Today's Reading

Mind your mettle.

I almost flush. He used to say that to me when we were outlaws: times when we were in danger, or when the sickness was too much to bear. It always helped.

It helps now.

I nod slightly, then look around the table. "Consul Sallister has promised medicine for eight weeks, but beyond that—"

"It should have been two," the consul says.

"It was eight," says Harristan.

"It should have been two. I told Corrick that eight was impossible when he made this ridiculous guarantee. Before any of this happened, I said that the spring rains had caused a supply issue—"

"You said there could be a supply issue," Corrick says.

"And there is," Allisander says. "If you aren't making payment for eight weeks of medicine, I don't have the guaranteed revenue to pay my workers, so you can't blame them for walking off the fields."

"So there & won't be eight weeks of medicine?" Karri says.

"There will be," says the king, and his voice has a note of finality. "Consul Sallister made the promise as witnessed and recorded. If you've stopped paying your laborers, Consul, you can work the fields yourself. Tessa, continue."

I take a deep breath. "I have been sharing my findings with the palace physicians, and we feel that combining Moonflower with roseseed oil to create a longer-lasting elixir may allow the medicine to have a greater effect in a smaller quantity."

"Or more people could die," Consul Sallister says. He sounds like he wouldn't mind.

"Perhaps you could wait in the Hold," Corrick says icily. "I'm certain Quint would be happy to provide a copy of the meeting notes to you as well."

"Tessa," Harristan says evenly, as if neither of them have said a word. "Continue."

"If we were to adjust the dosage this way, the eight weeks of medicine could stretch to twelve weeks—"

"Is he right?" says Lochlan. "Would more people die?"

"I don't think so," I say honestly. "When I was delivering medicine in the Wilds, we provided a similar dosage, and we saw it work."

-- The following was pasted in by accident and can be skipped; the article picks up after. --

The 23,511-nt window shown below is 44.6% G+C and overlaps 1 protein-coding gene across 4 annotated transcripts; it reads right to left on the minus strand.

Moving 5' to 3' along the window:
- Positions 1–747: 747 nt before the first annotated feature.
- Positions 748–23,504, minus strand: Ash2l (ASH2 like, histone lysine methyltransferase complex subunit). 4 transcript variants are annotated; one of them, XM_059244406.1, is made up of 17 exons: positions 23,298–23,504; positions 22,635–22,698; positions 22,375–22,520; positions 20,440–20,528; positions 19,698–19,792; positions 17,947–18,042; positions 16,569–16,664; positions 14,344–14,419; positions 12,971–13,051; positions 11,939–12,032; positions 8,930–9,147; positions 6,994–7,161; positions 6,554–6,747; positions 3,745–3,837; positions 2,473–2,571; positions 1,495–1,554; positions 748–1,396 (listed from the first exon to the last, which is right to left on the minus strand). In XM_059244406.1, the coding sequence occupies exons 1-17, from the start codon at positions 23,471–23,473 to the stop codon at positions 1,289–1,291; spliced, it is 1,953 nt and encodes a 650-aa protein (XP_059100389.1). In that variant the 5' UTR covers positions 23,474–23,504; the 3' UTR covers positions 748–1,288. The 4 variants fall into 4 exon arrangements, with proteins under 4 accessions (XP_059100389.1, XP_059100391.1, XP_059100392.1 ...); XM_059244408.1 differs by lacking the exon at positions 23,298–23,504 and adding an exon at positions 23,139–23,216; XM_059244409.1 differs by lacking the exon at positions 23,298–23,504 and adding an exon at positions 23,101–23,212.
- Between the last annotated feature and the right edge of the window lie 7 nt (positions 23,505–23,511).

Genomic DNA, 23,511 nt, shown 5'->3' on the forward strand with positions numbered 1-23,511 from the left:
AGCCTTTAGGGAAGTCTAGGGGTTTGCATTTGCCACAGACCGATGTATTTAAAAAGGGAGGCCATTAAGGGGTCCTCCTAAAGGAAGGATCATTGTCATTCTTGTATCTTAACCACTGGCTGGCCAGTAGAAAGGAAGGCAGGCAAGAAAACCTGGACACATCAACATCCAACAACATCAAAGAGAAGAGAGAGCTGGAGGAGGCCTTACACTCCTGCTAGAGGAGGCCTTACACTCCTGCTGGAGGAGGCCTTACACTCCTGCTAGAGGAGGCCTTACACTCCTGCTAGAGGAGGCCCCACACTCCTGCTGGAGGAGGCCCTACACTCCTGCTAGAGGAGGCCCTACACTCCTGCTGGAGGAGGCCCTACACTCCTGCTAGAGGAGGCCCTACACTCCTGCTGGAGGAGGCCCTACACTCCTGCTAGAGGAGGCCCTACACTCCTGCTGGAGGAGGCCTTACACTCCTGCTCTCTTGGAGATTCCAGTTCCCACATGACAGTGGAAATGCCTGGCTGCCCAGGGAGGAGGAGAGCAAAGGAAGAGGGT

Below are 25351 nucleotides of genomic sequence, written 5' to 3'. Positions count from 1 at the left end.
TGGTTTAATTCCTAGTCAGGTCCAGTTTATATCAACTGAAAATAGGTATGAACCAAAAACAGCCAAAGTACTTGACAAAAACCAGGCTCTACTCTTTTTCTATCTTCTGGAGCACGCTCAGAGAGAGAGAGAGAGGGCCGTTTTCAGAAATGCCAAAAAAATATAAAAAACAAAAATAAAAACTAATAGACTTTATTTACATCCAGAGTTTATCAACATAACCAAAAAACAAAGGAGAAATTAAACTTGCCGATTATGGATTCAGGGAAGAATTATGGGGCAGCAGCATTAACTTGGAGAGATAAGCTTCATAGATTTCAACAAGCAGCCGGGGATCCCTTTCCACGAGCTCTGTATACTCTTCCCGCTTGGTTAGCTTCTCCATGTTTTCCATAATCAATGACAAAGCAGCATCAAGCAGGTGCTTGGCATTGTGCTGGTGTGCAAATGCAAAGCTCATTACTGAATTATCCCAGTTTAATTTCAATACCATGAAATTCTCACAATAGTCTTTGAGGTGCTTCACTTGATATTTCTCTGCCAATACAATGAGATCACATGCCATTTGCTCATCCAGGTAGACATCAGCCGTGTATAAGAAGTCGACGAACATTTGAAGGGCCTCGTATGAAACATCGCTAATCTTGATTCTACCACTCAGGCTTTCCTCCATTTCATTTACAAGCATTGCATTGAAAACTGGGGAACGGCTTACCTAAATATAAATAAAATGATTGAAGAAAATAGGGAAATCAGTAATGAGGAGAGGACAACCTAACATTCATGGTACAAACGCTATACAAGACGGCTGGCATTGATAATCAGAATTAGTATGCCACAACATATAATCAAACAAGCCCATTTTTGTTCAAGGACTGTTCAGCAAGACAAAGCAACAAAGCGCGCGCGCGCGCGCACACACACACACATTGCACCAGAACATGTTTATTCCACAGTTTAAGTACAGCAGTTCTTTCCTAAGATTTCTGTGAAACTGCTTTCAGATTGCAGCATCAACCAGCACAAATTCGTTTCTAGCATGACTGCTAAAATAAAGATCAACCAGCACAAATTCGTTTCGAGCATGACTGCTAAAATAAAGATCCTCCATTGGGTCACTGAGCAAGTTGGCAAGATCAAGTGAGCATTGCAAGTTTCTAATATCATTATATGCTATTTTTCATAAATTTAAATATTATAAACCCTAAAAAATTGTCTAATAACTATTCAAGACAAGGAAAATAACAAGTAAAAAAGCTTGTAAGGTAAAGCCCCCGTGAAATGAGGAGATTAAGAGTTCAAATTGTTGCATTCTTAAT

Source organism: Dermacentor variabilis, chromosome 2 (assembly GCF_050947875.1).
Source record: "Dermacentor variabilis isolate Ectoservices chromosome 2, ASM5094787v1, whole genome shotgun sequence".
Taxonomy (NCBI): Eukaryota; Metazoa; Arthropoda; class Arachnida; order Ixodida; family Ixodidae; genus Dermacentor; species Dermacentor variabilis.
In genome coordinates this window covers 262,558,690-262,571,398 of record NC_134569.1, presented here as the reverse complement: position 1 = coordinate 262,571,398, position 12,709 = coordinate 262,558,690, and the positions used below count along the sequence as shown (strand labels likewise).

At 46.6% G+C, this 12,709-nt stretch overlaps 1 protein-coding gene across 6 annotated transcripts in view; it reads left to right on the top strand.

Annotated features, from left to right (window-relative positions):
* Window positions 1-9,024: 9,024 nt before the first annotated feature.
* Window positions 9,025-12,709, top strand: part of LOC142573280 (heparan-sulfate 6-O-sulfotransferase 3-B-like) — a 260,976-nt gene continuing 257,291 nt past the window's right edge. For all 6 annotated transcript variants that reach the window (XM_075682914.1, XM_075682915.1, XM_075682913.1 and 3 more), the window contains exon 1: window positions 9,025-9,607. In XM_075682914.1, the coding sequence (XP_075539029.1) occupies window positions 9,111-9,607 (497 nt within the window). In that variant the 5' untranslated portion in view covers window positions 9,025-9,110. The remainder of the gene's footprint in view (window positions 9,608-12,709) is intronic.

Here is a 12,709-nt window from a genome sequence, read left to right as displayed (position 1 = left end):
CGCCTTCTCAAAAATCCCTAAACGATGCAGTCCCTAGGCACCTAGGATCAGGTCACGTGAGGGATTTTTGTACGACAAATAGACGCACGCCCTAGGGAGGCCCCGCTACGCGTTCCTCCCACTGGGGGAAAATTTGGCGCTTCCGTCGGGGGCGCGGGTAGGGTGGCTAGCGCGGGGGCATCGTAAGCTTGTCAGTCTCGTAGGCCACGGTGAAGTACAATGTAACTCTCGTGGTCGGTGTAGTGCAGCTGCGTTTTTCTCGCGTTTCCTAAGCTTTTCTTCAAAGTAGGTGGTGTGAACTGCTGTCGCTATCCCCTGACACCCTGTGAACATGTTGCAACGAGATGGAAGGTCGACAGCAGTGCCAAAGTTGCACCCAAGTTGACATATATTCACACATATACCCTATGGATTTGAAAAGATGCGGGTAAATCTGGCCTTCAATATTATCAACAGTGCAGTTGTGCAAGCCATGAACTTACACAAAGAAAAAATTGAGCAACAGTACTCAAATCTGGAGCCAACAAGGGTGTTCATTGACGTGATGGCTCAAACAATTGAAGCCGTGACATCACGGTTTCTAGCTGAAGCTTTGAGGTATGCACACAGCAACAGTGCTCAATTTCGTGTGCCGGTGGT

Lochlan is looking at me intently. "So you say."

I don't flinch from his gaze. "You saw it yourself! You know the people trusted us."

"The people trusted you." He turns his glare on Corrick. "No one trusts the King's Justice when he's not wearing a mask."

I expect Corrick to snap back, the way he did to Allisander, but he holds Lochlan's gaze. "My goal is to change that." He pauses. "In this, you don't need to trust me. I don't claim to be an apothecary. Tessa is right. I saw her medicine work."

Lochlan doesn't move. It's clear that he doesn't trust anyone. Quint's pen keeps scratching across the paper, loud in the silence of the room. I wonder if he's only writing down what's said, or if it's more. Quint notices everything. I imagine he's recording every glance, every shift in weight.

"I trust Tessa," Karri says softly.

Lochlan glances at her. In that moment, something in his gaze gentles. After he incited a mob that nearly killed Corrick, and later, led a murderous rebellion into the Royal Sector, I have a hard time finding anything about him likable. But every time he looks at Karri like that, it tugs at my heart and reminds me that he does care. Not just about her. About everyone.

So do I.

"So this buys you more time," Lochlan finally says. "Then what? What happens at twelve weeks?"

"If we can prove to others that a lower dose works in the Wilds," I say, "then we can encourage more people among the sectors to use a lower dose. It allows for more medicine to be spread among more people."

"So you're testing your medicine on people too poor to know better," says Lochlan. "No! I wouldn't classify it that way—"

"Yes," says Allisander. "We're testing it on him, too," says Corrick. "He just doesn't know it yet." The consul inhales sharply, his eyes like thunder. "What?" says Corrick. "Did you think we were tricking the populace while taking a full dose here in the palace?"

"This is absurd!" Consul Sallister cries. "You—you are purchasing full dose allotments and then—"

"Making it last longer," says King Harristan. Karri smiles. She looks at Lochlan. "See?" she says brightly. "I trust Tessa."

 
This excerpt is from the hardcover edition.

Monday we begin the book BRIGHT by Brigit Young.
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